Seven decades of joy and pain
Independence celebrations bring to my mind the days I spent in my hometown Sialkot City. After earning a law degree I was settling down to be a lawyer, but partition upset my whole plan. It made me leave the place where I was born and brought up. It's a sad recollection whenever I think about it. But the silver lining is that personal relations between Hindus and Muslims were mostly unaffected.
My father, who practised medicine, was stopped from migrating whenever he thought of moving out of Sialkot. One day, my mother and he decided to travel without letting people know. They boarded the train unnoticed. Sometime later, a few youngsters from the neighbourhood recognised them and requested them not to leave.
My father said that they were only going to meet the children who were already in Delhi and would return soon after. But the boys were insistent not to let them travel. After some time they relented and told my parents that they could travel by the same train a day later. They were frank enough to admit that there was a plan to kill all passengers at the nearby Narowal Bridge. And this happened.
The following day they came to our place and told my parents that they could travel. They said they had made sure that their journey would be safe. Not only that, they helped my ailing parents to cross the bridge on foot and bid goodbye at the border.
I stayed back for a few days and took the other route to Wagah. A brigadier who had been transferred to India came to my father before he left and asked if he could do anything. My father looked towards me and asked the brigadier to take me across the border. I travelled in the back of the jeep which was full of luggage.
Sialkot is a little removed from the main road to Amritsar. But I was aghast to see the road was full of hundreds of people. One small stream was pouring into Pakistan and we, the bigger one, travelling to Amritsar. One thing was certain: there was no going back. I could smell the stench of dead bodies. People would make way for the jeep.
At one place an old Sikh with a flowing beard stopped us and begged me to carry his grandson to the other side. I told him that I had just completed my study and I could not afford to bring up a child. He said it did not matter and requested me to leave him at a refugee camp and he would catch up with him soon. I said no, and even today his helpless face haunts me.
At Sialkot, one wealthy Muslim, Ghulam Qadar, opened one of his bungalows and told my father to occupy it as long as he felt that things were not safe in the city. That bungalow itself became a refugee camp and at one time there were about 100 people living there. Qadar would provide rations to all of us. Our milkman was very regular in his supply.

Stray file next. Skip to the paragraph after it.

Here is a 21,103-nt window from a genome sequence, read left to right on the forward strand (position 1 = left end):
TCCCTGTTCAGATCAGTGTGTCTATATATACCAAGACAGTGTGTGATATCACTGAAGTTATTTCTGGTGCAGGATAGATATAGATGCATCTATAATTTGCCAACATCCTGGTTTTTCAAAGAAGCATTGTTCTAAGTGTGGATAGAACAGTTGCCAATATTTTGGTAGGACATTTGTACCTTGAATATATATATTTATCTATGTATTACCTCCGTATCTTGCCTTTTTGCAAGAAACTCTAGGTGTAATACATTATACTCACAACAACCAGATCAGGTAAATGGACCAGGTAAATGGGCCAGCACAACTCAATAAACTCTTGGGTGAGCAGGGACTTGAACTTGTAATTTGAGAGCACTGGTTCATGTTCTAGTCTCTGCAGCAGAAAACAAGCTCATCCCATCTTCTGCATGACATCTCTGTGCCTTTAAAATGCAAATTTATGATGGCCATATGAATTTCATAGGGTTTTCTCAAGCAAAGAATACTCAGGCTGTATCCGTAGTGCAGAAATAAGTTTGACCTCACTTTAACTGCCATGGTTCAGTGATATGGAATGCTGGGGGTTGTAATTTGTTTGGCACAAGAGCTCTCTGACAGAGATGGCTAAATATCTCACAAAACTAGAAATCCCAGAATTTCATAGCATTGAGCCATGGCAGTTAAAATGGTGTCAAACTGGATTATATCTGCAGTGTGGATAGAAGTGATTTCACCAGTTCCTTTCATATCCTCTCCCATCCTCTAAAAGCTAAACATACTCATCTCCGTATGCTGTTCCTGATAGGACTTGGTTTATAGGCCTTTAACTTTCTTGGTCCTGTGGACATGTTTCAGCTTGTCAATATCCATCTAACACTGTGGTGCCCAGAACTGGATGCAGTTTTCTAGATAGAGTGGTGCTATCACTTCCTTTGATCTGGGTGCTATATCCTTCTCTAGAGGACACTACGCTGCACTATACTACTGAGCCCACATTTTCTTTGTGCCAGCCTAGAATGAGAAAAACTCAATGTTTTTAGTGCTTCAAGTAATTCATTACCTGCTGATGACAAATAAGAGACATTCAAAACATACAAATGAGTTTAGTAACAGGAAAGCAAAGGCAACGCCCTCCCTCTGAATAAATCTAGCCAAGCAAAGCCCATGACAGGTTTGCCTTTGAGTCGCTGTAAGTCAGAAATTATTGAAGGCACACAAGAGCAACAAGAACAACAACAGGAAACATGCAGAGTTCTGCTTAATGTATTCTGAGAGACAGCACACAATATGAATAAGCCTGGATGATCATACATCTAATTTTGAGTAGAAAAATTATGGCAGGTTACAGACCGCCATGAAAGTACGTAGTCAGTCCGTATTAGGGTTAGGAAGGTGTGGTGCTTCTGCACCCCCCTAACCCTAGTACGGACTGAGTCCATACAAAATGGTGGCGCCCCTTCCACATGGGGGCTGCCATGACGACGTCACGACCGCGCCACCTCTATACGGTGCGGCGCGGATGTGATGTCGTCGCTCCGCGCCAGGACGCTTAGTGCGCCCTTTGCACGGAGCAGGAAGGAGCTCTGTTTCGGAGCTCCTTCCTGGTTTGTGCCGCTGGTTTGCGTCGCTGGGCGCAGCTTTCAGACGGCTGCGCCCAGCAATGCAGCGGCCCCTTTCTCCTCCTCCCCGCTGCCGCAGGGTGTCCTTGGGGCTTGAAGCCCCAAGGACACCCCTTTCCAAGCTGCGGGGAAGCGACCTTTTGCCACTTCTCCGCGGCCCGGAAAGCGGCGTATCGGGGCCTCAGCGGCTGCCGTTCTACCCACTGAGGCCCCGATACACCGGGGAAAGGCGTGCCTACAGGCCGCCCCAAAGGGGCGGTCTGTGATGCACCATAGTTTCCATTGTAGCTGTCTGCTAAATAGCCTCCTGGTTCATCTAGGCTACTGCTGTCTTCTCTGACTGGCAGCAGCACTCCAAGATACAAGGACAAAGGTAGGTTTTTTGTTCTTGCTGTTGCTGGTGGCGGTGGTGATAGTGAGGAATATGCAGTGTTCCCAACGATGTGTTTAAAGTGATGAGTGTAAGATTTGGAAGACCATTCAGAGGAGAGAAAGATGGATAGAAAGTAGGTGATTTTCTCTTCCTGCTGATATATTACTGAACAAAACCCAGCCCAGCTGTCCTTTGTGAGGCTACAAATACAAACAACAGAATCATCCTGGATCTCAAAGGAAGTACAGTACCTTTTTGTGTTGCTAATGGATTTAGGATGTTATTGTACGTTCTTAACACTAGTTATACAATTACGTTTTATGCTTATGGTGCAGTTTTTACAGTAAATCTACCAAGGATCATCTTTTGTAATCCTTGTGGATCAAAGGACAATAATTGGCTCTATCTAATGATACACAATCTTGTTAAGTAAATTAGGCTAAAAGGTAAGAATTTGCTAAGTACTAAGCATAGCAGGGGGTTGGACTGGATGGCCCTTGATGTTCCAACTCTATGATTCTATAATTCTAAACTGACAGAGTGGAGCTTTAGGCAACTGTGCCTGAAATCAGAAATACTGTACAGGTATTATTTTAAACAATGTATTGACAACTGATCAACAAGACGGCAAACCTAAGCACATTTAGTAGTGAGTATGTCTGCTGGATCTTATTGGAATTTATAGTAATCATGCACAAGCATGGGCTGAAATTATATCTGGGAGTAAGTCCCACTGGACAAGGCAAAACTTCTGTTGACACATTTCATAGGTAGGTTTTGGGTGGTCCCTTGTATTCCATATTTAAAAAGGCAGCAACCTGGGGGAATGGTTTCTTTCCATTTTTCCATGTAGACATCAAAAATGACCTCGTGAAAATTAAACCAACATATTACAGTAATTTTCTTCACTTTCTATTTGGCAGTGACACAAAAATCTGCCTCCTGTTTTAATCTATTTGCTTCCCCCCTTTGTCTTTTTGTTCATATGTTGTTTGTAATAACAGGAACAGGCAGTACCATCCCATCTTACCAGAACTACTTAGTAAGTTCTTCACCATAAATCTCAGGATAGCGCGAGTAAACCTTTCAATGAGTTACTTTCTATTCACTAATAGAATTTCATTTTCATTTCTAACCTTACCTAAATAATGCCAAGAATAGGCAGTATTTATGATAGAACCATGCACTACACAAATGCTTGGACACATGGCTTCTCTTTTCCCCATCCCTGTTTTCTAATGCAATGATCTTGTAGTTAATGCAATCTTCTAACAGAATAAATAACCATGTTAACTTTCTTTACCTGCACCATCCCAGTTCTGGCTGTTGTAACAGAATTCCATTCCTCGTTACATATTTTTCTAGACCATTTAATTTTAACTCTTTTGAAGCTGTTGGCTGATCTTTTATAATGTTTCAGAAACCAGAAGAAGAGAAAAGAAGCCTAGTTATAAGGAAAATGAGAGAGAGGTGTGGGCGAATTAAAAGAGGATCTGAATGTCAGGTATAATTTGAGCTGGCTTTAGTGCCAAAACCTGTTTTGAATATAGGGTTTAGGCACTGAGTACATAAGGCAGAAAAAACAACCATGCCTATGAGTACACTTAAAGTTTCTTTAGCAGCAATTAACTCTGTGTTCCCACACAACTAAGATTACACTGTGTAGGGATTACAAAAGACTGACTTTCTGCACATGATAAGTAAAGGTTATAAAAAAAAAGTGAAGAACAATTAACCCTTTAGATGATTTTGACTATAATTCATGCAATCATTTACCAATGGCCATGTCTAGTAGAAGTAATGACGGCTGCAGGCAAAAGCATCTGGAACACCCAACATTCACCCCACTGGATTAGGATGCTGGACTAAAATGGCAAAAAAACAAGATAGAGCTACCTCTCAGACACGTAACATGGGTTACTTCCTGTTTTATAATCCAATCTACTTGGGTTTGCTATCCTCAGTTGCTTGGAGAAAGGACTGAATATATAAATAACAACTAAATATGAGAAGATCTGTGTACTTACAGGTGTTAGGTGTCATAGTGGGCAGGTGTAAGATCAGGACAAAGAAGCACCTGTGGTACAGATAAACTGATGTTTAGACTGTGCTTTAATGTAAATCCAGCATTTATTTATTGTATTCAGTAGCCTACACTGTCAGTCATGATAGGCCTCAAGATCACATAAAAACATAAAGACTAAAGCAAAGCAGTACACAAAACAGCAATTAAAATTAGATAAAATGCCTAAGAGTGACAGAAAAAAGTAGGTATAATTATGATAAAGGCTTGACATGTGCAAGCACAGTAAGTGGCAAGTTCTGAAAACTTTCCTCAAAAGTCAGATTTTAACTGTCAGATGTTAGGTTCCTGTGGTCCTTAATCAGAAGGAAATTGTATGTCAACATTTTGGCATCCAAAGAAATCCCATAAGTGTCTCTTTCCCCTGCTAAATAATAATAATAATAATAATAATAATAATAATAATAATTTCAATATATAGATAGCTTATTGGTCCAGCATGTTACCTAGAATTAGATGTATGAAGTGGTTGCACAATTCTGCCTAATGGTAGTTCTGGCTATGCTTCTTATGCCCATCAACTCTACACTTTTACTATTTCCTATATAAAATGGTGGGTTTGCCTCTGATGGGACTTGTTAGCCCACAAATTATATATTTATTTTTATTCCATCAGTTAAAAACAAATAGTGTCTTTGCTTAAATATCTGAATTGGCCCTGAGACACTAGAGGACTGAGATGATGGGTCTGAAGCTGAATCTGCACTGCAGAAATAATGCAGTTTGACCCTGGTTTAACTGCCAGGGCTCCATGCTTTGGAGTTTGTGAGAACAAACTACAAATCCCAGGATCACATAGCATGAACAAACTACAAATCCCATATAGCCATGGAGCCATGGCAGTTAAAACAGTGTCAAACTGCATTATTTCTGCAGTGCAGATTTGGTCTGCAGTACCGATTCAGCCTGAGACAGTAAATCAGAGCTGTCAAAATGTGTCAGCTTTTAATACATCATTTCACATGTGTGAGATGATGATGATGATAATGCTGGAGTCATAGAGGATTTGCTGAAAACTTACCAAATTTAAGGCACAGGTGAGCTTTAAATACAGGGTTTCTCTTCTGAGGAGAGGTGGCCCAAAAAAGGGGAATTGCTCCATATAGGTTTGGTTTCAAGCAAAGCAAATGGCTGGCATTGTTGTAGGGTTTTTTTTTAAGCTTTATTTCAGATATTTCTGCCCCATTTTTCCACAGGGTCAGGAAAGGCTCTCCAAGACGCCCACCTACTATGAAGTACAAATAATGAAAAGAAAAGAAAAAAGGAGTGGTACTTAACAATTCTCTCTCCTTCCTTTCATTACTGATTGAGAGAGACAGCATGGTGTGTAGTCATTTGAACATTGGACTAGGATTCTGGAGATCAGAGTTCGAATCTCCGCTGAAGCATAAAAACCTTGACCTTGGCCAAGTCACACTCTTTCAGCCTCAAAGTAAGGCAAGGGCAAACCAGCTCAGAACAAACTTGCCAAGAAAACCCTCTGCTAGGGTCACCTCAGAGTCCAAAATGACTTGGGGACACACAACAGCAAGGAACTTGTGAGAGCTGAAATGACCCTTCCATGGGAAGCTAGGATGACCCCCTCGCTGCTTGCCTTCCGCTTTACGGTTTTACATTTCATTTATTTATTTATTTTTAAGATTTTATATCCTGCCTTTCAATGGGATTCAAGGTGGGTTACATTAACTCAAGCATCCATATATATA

When I crossed the border, I had only a small bag with a pair of trousers and Rs 120 which my mother had given me. But I had BA (Hons) and LLB degrees and was confident that I would rebuild my life. However, I was worried about my father who would have to start all over again at Jalandhar. And he became very popular within a few days and patients would flock in from morning to evening.
I travelled to Delhi where a maternal aunt was living at Daryaganj. Jama Masjid was quite near and I would eat there because good non-vegetarian food was available at a cheap price. That is where I met someone who took me in the Urdu paper, Anjam, and that is how I began a career in journalism. The rest is history. But I do not want to dwell on it.
Was partition necessary because one million people died on both sides? That bitterness still lingers. And people continue to live in hostility. India and Pakistan have gone to war three times since, in 1965, 1971 and 1999. Even today, the border bristles with enmity and armed soldiers who are always ready to pull the trigger.
We have already celebrated the 70th Independence Day. But instead of having soft-borders, which I imagined, we have the barbed wires and patrolling all the time. The level of escalation on the long borders never subsides. The two countries are not on speaking terms. Foreign Minister Sushma Swaraj has said that there can be no talks with Islamabad when it encourages infiltrators.
Pakistan says that they are not the stakeholders and had no control over the infiltrators' movement. Thus the two neighbouring countries continue to be at a distance without any contact. Getting visa has become very difficult. Relatives and friends on both sides are the real sufferers.
Pakistan wants a solution to Kashmir before any kind of relations. Kashmir itself is a long story because the partition formula recognised only India and Pakistan. There is no provision to reopen and think about the independence of the valley which the people there want. In fact, they have taken to guns to achieve their goal.
I met some of them in Srinagar recently and found them to be adamant to make the valley an independent Islamic state. No amount of argument that this is not possible convinces them. I cannot imagine our parliament even entertaining a resolution to make Kashmir independent. Pakistan considers that it is the lifeline for it.
Therefore, I do not see any solution even for the next 70 years, the period we have wasted in firing at each other. The first thing should be to withdraw the petition from the UN and assure Pakistan that India wants peace and good relations with Islamabad. Maybe, the media heads on both sides should sit across the table and make some concrete proposals, if possible.
Kuldip Nayar is an eminent Indian columnist.